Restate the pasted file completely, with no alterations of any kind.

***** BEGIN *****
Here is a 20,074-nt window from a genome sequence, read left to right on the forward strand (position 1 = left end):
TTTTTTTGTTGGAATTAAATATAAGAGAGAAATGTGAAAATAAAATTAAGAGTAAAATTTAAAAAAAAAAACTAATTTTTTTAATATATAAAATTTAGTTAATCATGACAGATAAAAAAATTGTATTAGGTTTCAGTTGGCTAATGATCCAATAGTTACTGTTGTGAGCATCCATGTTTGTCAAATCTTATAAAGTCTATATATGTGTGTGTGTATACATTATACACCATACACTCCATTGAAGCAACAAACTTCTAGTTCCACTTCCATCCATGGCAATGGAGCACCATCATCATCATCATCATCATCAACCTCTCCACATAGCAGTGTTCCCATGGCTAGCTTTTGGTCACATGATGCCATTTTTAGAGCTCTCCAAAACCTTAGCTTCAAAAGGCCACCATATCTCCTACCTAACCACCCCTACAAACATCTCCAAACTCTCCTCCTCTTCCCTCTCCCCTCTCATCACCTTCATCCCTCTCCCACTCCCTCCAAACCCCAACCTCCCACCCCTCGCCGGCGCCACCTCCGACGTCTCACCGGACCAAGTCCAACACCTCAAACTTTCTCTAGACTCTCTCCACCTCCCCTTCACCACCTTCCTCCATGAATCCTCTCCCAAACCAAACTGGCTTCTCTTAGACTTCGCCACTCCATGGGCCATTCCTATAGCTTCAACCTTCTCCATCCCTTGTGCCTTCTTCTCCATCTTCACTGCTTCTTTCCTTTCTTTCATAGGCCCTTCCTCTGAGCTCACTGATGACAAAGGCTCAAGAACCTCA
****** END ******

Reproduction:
Here is a 20,074-nt window from a genome sequence, read left to right on the forward strand (position 1 = left end):
TTTTTTTGTTGGAATTAAATATAAGAGAGAAATGTGAAAATAAAATTAAGAGTAAAATTTAAAAAAAAAAACTAATTTTTTTAATATATAAAATTTAGTTAATCATGACAGATAAAAAAATTGTATTAGGTTTCAGTTGGCTAATGATCCAATAGTTACTGTTGTGAGCATCCATGTTTGTCAAATCTTATAAAGTCTATATATGTGTGTGTGTATACATTATACACCATACACTCCATTGAAGCAACAAACTTCTAGTTCCACTTCCATCCATGGCAATGGAGCACCATCATCATCATCATCATCATCAACCTCTCCACATAGCAGTGTTCCCATGGCTAGCTTTTGGTCACATGATGCCATTTTTAGAGCTCTCCAAAACCTTAGCTTCAAAAGGCCACCATATCTCCTACCTAACCACCCCTACAAACATCTCCAAACTCTCCTCCTCTTCCCTCTCCCCTCTCATCACCTTCATCCCTCTCCCACTCCCTCCAAACCCCAACCTCCCACCCCTCGCCGGCGCCACCTCCGACGTCTCACCGGACCAAGTCCAACACCTCAAACTTTCTCTAGACTCTCTCCACCTCCCCTTCACCACCTTCCTCCATGAATCCTCTCCCAAACCAAACTGGCTTCTCTTAGACTTCGCCACTCCATGGGCCATTCCTATAGCTTCAACCTTCTCCATCCCTTGTGCCTTCTTCTCCATCTTCACTGCTTCTTTCCTTTCTTTCATAGGCCCTTCCTCTGAGCTCACTGATGACAAAGGCTCAAGAACCTCA